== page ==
15 May, 2021

Storm In An Old Tea Cup

She’s impetuous, honest, a gadfly. But for all her courage, Mamata’s change is painted in borrowed Red.

Storm In An Old Tea Cup

In her My Unforgettable Memories, a disparate collection, the one description Mamata Banerjee gives of herself is as a person incapable of lying and dissimulation. She knows the truth can sometimes hurt; but even in those circumstances she is incapable of being economical with the truth. But having said that, she goes on to describe an occasion where, on a foreign visit, she did not have the heart to tell an orthodox vegetarian, when asked, that he had just been served and was eating non-vegetarian food. When the colleague asks why she did not tell him the truth, she says: “I did not want you to go hungry. This is not my kitchen, and I would have been unable to arrange something for you.”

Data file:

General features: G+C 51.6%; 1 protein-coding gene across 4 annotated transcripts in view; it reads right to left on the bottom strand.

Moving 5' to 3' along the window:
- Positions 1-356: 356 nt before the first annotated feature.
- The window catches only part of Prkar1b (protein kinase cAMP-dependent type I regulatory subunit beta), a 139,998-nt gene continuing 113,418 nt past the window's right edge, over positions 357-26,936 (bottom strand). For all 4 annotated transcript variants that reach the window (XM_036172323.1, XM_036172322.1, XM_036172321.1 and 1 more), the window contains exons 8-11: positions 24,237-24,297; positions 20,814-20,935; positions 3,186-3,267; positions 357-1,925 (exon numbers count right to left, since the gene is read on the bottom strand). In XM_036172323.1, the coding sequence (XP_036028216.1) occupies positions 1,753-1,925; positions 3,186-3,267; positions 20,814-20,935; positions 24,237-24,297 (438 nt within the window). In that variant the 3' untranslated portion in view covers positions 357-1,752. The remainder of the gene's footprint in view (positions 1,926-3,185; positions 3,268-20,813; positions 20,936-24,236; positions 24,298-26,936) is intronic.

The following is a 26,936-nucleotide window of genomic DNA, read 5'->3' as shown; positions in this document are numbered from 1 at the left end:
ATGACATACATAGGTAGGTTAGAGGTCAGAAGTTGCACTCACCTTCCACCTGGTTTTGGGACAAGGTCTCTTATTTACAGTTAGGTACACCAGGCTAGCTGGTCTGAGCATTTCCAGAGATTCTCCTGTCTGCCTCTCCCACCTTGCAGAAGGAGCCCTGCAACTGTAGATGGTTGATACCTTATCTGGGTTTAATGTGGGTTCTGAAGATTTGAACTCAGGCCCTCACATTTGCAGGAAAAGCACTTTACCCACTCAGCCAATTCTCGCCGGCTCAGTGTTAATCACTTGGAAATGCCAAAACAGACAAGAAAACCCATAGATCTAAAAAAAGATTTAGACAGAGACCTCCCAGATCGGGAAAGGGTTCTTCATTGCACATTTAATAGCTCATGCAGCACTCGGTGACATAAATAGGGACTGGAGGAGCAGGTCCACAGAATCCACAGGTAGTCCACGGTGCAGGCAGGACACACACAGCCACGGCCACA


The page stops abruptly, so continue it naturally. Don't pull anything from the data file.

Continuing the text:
It would take a lot to decode this form of transparency, but two traits stand out: she had decided what was good for the colleague (irrespective of the colleague’s point of view) and was willing to say it openly. Is this the secret to Didi? Her message, as that of Monobina Gupta’s breezy biography Didi, is that...

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